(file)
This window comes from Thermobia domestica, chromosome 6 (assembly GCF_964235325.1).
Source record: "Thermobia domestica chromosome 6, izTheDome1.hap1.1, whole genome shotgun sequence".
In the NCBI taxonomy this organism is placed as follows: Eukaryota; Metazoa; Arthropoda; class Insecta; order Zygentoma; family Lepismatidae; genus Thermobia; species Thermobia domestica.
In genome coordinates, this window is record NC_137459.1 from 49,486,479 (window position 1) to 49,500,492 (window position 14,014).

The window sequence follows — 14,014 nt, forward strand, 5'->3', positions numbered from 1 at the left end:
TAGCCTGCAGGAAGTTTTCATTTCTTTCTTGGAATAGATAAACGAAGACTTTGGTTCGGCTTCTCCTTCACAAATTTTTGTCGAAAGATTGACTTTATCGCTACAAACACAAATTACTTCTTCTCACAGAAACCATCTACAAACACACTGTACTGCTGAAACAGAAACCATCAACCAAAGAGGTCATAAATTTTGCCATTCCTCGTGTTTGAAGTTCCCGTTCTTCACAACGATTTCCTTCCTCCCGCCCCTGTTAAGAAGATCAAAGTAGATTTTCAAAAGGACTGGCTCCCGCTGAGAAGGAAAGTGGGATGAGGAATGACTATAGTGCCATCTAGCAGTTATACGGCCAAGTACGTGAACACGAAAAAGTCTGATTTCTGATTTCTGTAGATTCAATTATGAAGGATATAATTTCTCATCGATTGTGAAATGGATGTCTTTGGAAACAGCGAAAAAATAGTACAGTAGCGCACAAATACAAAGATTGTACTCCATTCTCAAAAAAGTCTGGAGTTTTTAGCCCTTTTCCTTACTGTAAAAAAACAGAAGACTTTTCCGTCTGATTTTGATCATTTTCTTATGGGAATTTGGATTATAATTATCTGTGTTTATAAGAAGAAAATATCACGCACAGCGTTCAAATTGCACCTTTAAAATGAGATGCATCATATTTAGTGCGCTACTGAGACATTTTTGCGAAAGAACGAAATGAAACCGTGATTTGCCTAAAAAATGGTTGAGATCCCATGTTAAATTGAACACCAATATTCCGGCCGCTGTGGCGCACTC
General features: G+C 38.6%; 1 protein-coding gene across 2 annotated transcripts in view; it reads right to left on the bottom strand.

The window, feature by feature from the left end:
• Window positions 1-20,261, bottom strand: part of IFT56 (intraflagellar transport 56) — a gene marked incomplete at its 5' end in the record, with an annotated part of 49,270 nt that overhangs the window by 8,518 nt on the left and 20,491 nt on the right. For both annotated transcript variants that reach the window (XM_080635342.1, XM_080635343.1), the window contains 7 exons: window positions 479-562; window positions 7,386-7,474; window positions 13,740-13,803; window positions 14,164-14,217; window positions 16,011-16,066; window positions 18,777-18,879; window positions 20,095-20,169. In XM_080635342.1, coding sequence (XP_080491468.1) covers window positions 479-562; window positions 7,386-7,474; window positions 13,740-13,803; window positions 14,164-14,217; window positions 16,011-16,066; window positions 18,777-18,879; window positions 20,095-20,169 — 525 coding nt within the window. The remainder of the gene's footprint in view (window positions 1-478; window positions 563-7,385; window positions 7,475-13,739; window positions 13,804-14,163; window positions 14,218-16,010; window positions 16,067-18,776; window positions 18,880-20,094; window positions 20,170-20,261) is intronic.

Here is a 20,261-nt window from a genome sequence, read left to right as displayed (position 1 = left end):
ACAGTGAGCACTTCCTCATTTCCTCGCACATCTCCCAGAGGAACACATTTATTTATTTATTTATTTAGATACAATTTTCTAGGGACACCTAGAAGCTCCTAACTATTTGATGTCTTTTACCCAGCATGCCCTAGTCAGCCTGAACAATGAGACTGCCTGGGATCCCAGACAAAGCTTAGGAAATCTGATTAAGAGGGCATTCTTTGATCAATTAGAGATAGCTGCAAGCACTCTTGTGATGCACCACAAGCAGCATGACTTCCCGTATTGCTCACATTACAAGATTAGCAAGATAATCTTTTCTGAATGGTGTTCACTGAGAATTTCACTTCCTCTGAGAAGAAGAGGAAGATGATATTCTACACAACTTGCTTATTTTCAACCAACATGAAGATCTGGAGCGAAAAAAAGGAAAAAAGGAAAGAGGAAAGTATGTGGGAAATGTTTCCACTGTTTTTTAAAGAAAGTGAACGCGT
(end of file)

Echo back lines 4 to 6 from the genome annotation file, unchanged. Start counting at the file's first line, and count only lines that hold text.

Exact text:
In genome coordinates, this window is record NC_137459.1 from 49,486,479 (window position 1) to 49,500,492 (window position 14,014).

The window sequence follows — 14,014 nt, forward strand, 5'->3', positions numbered from 1 at the left end:
TAGCCTGCAGGAAGTTTTCATTTCTTTCTTGGAATAGATAAACGAAGACTTTGGTTCGGCTTCTCCTTCACAAATTTTTGTCGAAAGATTGACTTTATCGCTACAAACACAAATTACTTCTTCTCACAGAAACCATCTACAAACACACTGTACTGCTGAAACAGAAACCATCAACCAAAGAGGTCATAAATTTTGCCATTCCTCGTGTTTGAAGTTCCCGTTCTTCACAACGATTTCCTTCCTCCCGCCCCTGTTAAGAAGATCAAAGTAGATTTTCAAAAGGACTGGCTCCCGCTGAGAAGGAAAGTGGGATGAGGAATGACTATAGTGCCATCTAGCAGTTATACGGCCAAGTACGTGAACACGAAAAAGTCTGATTTCTGATTTCTGTAGATTCAATTATGAAGGATATAATTTCTCATCGATTGTGAAATGGATGTCTTTGGAAACAGCGAAAAAATAGTACAGTAGCGCACAAATACAAAGATTGTACTCCATTCTCAAAAAAGTCTGGAGTTTTTAGCCCTTTTCCTTACTGTAAAAAAACAGAAGACTTTTCCGTCTGATTTTGATCATTTTCTTATGGGAATTTGGATTATAATTATCTGTGTTTATAAGAAGAAAATATCACGCACAGCGTTCAAATTGCACCTTTAAAATGAGATGCATCATATTTAGTGCGCTACTGAGACATTTTTGCGAAAGAACGAAATGAAACCGTGATTTGCCTAAAAAATGGTTGAGATCCCATGTTAAATTGAACACCAATATTCCGGCCGCTGTGGCGCACTC